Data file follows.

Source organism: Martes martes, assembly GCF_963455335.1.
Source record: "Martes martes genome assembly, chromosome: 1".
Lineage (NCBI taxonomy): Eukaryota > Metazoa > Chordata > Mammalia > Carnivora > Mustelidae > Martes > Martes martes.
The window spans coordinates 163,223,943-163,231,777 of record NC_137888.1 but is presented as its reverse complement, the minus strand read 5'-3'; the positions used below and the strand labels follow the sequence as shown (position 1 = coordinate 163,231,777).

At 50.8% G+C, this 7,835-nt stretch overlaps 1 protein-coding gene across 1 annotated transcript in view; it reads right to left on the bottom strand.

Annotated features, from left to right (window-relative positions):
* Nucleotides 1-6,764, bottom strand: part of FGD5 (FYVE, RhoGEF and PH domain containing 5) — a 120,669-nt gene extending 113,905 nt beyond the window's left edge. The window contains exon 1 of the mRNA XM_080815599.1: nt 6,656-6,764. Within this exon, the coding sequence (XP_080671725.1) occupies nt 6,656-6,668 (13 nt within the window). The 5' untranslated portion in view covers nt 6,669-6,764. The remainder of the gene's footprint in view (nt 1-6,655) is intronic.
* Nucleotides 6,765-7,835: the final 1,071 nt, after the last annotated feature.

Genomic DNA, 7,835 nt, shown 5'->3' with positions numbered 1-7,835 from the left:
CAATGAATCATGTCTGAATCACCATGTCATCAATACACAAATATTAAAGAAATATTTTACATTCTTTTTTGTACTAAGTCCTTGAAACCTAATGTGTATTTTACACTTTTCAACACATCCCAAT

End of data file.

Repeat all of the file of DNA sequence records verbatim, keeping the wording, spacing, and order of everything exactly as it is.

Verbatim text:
Source organism: Martes martes, assembly GCF_963455335.1.
Source record: "Martes martes genome assembly, chromosome: 1".
Lineage (NCBI taxonomy): Eukaryota > Metazoa > Chordata > Mammalia > Carnivora > Mustelidae > Martes > Martes martes.
The window spans coordinates 163,223,943-163,231,777 of record NC_137888.1 but is presented as its reverse complement, the minus strand read 5'-3'; the positions used below and the strand labels follow the sequence as shown (position 1 = coordinate 163,231,777).

At 50.8% G+C, this 7,835-nt stretch overlaps 1 protein-coding gene across 1 annotated transcript in view; it reads right to left on the bottom strand.

Annotated features, from left to right (window-relative positions):
* Nucleotides 1-6,764, bottom strand: part of FGD5 (FYVE, RhoGEF and PH domain containing 5) — a 120,669-nt gene extending 113,905 nt beyond the window's left edge. The window contains exon 1 of the mRNA XM_080815599.1: nt 6,656-6,764. Within this exon, the coding sequence (XP_080671725.1) occupies nt 6,656-6,668 (13 nt within the window). The 5' untranslated portion in view covers nt 6,669-6,764. The remainder of the gene's footprint in view (nt 1-6,655) is intronic.
* Nucleotides 6,765-7,835: the final 1,071 nt, after the last annotated feature.

Genomic DNA, 7,835 nt, shown 5'->3' with positions numbered 1-7,835 from the left:
CAATGAATCATGTCTGAATCACCATGTCATCAATACACAAATATTAAAGAAATATTTTACATTCTTTTTTGTACTAAGTCCTTGAAACCTAATGTGTATTTTACACTTTTCAACACATCCCAAT